They help with dressing, bathing and eating, assisting older people and people with disabilities in their homes and in nursing homes—yet many live in poverty and without health insurance.
Who is this population? What are their economic realities? And will the supply of these workers meet growing demand as millions of Americans grow older in the decades that follow?
New research from PHI, the nation’s authority on the direct-care workforce, sheds light on this critical segment of the U.S. workforce. Released in conjunction with Labor Day, which commemorates the contributions of the American worker, this new data illuminates the realities of direct-care workers.
According to PHI, home care workers and nursing assistants in nursing homes fit a profile: the typical worker in these sectors is a woman, a person of color, and in her late 30s to mid-40s. Roughly a quarter of these workers are born outside of the United States and half lack formal education beyond high school.
While the number of nursing assistants has remained intact over the past 10 years, at a little over 600,000, the home care workforce has more than doubled to 2.2 million people in that time period, reflective of the demand spurred by the “greying of America” and the current older generation’s desire to age at home.
With growth comes profits. Home health care reaps $71 billion a year, while nursing homes generate $116 billion in annual revenue, most of which is covered by programs such as Medicare and Medicaid.
Unfortunately, these industries’ profits don’t trickle down. Twenty-four percent of home care workers and 17 percent of nursing assistants live in poverty. To survive, more than half of home care workers and nearly 40 percent of nursing assistants rely on some form of public assistance.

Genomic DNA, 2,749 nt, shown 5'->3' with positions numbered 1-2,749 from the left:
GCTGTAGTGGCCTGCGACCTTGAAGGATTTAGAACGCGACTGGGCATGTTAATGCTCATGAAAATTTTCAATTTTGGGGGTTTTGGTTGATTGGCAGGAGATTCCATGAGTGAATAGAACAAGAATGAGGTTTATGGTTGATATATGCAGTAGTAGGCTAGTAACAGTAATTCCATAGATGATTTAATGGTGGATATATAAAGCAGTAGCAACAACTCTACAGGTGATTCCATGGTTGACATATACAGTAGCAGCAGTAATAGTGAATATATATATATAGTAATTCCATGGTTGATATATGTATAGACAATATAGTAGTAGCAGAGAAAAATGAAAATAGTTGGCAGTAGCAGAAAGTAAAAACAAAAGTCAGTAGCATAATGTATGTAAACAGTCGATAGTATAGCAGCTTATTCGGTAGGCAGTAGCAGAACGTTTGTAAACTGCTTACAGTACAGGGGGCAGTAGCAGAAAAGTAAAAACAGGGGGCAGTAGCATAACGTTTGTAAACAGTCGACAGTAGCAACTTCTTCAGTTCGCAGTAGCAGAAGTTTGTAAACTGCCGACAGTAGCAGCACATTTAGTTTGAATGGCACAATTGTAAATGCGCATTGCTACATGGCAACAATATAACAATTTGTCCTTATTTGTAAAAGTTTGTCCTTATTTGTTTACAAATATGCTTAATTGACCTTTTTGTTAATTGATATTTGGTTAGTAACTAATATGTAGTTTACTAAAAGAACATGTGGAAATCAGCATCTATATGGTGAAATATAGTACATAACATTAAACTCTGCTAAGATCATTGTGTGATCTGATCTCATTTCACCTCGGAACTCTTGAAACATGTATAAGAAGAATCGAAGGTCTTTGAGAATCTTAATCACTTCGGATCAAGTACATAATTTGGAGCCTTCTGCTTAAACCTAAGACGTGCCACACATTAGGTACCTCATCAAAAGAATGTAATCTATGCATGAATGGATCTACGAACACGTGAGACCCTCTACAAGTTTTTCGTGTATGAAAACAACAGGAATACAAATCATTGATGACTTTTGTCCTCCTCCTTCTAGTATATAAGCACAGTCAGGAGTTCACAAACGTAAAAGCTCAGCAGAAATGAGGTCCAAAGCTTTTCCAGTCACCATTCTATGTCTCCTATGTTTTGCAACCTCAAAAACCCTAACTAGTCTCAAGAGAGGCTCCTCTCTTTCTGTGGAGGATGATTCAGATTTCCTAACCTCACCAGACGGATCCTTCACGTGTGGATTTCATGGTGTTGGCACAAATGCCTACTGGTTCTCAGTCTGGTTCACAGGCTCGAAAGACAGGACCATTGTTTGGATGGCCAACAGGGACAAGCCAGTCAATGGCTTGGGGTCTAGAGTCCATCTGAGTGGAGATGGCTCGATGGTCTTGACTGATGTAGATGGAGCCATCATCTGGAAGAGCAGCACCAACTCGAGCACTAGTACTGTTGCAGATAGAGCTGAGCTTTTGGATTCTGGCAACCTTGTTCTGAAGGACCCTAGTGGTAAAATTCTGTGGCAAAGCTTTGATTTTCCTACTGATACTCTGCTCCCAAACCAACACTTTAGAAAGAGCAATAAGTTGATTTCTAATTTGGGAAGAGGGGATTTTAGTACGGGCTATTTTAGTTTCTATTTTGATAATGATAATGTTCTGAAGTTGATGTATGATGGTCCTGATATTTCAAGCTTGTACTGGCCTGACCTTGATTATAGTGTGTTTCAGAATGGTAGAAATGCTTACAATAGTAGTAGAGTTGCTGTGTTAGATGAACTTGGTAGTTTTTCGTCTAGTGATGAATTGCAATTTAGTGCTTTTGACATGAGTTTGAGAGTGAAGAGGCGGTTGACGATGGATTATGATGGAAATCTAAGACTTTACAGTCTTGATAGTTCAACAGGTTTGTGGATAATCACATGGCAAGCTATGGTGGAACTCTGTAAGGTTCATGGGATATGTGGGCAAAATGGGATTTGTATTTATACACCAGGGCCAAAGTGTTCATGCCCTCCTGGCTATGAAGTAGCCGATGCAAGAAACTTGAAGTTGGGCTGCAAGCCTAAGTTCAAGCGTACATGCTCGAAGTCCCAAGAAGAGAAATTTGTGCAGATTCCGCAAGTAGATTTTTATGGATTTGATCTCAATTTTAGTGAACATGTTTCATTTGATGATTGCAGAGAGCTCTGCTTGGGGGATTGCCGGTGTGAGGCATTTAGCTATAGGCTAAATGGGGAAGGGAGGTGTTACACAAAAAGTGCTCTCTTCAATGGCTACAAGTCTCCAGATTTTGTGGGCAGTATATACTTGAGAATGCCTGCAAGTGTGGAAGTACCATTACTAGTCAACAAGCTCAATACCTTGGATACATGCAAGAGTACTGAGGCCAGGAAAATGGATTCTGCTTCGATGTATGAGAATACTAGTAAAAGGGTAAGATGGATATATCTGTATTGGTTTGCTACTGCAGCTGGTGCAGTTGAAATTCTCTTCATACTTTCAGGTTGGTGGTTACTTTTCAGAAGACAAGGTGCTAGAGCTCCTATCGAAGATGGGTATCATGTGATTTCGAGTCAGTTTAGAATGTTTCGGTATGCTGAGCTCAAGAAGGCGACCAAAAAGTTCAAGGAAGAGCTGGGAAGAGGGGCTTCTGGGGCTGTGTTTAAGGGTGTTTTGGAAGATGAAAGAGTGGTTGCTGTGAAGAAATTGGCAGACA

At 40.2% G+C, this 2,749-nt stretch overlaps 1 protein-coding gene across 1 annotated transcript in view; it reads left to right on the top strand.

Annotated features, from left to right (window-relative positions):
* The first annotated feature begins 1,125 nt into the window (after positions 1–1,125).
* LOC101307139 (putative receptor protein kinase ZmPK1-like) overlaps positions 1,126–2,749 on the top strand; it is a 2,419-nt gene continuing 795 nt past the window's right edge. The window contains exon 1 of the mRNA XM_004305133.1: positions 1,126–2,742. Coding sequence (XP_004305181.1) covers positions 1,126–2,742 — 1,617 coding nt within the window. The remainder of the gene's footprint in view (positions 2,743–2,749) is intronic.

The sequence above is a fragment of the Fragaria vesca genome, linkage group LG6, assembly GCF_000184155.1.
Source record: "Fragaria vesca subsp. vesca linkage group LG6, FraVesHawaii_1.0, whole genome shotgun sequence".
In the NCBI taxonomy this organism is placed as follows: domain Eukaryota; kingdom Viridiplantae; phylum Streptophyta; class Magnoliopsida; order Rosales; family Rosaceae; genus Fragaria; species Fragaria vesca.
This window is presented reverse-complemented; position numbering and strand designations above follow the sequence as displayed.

Wages are a major contributing factor to poverty: home care workers earned $10.11 an hour in 2015 and about $13,400 a year, as a result of working part-time hours and in some cases only part of the year. Similarly, nursing assistants earned $11.46 an hour and brought home an annual income of $19,000 in 2015.
Are these wages enough? Probably not. A housing report from May of this year found that a worker would need to earn $20.30 an hour to afford a decent two-bedroom apartment and not devote more than 30 percent of their income on housing costs.
In addition to low wages, about one in four home care workers and one in five nursing assistants are uninsured, though the Affordable Care Act (ACA) improved health coverage for many of these workers. (Among nursing assistants, health insurance rates increased by 11 percent between 2010 and 2014, largely as a result of expanded coverage made possible by the ACA. Similarly, health insurance rates went up 14 percent for home care workers.)
These job characteristics have repercussions for all of us: poor job quality turns away workers when we need it most. From 2014 to 2024, home care will add 633,000 new jobs, more than any other occupation. Unfortunately, labor force participation among women ages 25 to 64, who make up 73 percent of the home care workforce, will increase by only 2 million—a much smaller pool than the previous decade. Most alarming is that industry reports continually show high turnover rates among direct-care workers, often within a year, leaving for jobs with higher pay and better benefits.
We’re getting older as a country; people age 65 and older are expected to double from 48 million to 88 million between now and 2050. But who will care for us as we age? Where are all the workers going? These are the questions this new research raises. We need answers now.